NBN wrist-slap shows single network does not mean level playing field

via Flickr © Dejan Krsmanovic (CC BY 2.0)

via Flickr © Dejan Krsmanovic (CC BY 2.0)

  • Australian wholesaler discriminated between retail service providers
  • ACCC delivers a reprimand, but nothing more
  • Single network operator clearly not a silver bullet for fair competition

Telecoms regulators the world over have spent years, or even decades, devising various schemes to create and maintain strong competitive landscapes. A favourite is the establishment of a single wholesale network operator, unencumbered by a pesky retail arm, to provide equal access to service providers and thereby ensure everyone has a fair crack of the whip. But, as happenings in Australia proved this week, a single network does not necessarily mean the same treatment for all.

Australia's competition regulator has issued NBN Co with a formal warning for, in the words of ACCC chair Rod Sims, "fail[ing] to comply with its non-discrimination obligations on a number of fronts."

In simple terms, the state-owned broadband network wholesaler has been discriminating between the retail service providers using its network. Or to put it another way, NBN Co offered different deals to different providers, none of whom knew who was getting what because it failed to share the T&Cs.

The case centres on the Enterprise Ethernet service NBN Co is providing to Macquarie Telecom. NBN Co provided pricing information on the service to Macquarie Telecom in early 2018, several months earlier than it did to other service providers. It also brokered a deal that involved making so-called network preference payments to Macquarie Telecom in return for use of its network for off-net fixed-line carriage, amongst other things, and did not share the details of that deal with other players, meaning they could not apply for equivalent terms.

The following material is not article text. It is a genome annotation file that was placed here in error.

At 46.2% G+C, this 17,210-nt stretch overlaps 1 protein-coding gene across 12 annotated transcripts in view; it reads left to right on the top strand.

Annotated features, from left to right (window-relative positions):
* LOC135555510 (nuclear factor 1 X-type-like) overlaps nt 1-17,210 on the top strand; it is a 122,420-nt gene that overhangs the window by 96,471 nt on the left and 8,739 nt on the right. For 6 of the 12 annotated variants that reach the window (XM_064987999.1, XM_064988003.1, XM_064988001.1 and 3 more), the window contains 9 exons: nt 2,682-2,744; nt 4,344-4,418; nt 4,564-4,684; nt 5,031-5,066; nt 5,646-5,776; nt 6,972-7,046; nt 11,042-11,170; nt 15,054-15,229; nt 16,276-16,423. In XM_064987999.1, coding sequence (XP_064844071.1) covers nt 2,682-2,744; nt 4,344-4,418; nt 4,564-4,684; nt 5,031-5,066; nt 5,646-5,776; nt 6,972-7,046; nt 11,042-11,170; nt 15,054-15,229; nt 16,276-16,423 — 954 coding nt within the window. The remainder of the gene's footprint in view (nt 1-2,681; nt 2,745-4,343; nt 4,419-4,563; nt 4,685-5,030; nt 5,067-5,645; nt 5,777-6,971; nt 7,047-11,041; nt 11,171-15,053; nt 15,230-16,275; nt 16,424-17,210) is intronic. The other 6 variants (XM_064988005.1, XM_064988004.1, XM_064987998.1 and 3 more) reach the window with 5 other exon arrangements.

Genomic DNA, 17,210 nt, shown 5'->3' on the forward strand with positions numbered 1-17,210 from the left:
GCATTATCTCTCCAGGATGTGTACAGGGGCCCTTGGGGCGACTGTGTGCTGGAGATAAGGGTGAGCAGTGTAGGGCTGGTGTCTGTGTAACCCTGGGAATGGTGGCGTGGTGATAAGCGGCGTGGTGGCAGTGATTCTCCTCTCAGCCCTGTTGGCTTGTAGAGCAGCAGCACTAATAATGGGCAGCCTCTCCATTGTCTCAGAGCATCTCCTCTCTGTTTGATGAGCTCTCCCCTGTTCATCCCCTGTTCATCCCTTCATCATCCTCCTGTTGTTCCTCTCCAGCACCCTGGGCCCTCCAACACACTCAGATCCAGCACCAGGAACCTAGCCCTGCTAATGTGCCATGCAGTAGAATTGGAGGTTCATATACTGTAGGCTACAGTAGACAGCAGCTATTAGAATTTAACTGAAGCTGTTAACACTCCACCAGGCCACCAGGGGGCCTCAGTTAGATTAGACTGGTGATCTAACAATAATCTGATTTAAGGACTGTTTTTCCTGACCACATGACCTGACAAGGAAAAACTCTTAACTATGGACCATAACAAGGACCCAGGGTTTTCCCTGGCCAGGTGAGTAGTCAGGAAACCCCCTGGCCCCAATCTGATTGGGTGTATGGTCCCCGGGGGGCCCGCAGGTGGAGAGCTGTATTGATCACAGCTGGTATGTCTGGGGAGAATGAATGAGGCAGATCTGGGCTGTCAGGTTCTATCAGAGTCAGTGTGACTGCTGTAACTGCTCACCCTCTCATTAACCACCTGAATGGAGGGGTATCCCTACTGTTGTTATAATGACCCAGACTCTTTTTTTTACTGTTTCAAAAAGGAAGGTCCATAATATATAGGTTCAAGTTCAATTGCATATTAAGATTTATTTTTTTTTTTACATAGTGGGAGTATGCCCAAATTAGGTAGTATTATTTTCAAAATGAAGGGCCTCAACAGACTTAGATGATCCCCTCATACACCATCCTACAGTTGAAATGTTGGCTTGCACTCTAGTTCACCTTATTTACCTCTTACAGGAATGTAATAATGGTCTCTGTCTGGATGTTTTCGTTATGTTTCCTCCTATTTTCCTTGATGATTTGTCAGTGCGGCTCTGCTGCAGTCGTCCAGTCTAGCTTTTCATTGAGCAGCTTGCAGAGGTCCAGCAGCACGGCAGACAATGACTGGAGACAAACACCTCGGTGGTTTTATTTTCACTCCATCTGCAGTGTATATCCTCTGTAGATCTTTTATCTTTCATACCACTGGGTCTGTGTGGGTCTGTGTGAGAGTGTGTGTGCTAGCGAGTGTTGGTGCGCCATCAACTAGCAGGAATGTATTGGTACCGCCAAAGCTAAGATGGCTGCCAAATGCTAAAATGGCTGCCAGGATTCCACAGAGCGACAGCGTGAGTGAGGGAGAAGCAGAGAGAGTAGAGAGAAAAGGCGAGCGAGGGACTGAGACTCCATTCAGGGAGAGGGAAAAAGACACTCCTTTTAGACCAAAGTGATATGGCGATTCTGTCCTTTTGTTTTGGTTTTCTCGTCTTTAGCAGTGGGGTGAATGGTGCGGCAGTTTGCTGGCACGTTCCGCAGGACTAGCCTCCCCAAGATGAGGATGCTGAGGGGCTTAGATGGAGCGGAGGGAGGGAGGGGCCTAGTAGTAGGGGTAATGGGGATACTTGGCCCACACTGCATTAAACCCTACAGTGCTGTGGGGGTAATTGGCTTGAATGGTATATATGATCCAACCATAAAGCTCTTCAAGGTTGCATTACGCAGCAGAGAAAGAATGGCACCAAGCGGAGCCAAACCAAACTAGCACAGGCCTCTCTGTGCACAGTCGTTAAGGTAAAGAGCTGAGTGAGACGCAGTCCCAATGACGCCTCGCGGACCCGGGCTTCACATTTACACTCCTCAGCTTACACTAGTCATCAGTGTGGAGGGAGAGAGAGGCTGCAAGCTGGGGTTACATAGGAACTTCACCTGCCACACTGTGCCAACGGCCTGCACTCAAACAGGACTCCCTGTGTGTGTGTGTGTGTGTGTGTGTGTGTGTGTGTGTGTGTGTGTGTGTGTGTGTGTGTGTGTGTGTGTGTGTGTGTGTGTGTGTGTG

Hence the formal warning, which comes with a court-enforceable undertaking from NBN Co to ensure there is no repeat of the situation, under which it has agreed to offer consistent contract terms to service providers; provide the same information to customers at the same time; and implement extensive compliance measures. Oh, and the ACCC will keep an eye on it as well.

So essentially, NBN Co was given a slap on the wrist by the regulator – no financial penalty was imposed – and said "sorry sir, we won't do it again." And we're all supposed to be OK with that.

The ACCC is adamant that despite NBN Co's actions, no real harm was done. It found no evidence of any competitive detriment before the situation came to light. "Market feedback suggests that NBN Co's entry into the wholesale enterprise market has increased competition, particularly in areas where Telstra is the only other fixed-line infrastructure provider," Sims said.

Well, we wouldn't want the existence of the highly-controversial political football that is the NBN to be called into question for failing in one of its key roles – that is, ensure that all service providers have equal access to its infrastructure to ensure fair market competition – now would we?

It is right there in NBN Co's mission statement. In addition to connecting Australia and helping to bridge the digital divide, the wholesaler itself notes that its purpose is to provide connectivity to retailer providers on a non-discriminatory basis. "This approach is intended to level the playing field in the Australian telecommunications industry," it states.

The ACCC might well be correct that it in this case there was no real damage to the market, but the whole situation clearly demonstrates that the single network model, even with its various checks, balances and anti-discrimination rules, is not the silver bullet for fair competition that the regulators would like us to believe. There are clearly some divots in that playing field.

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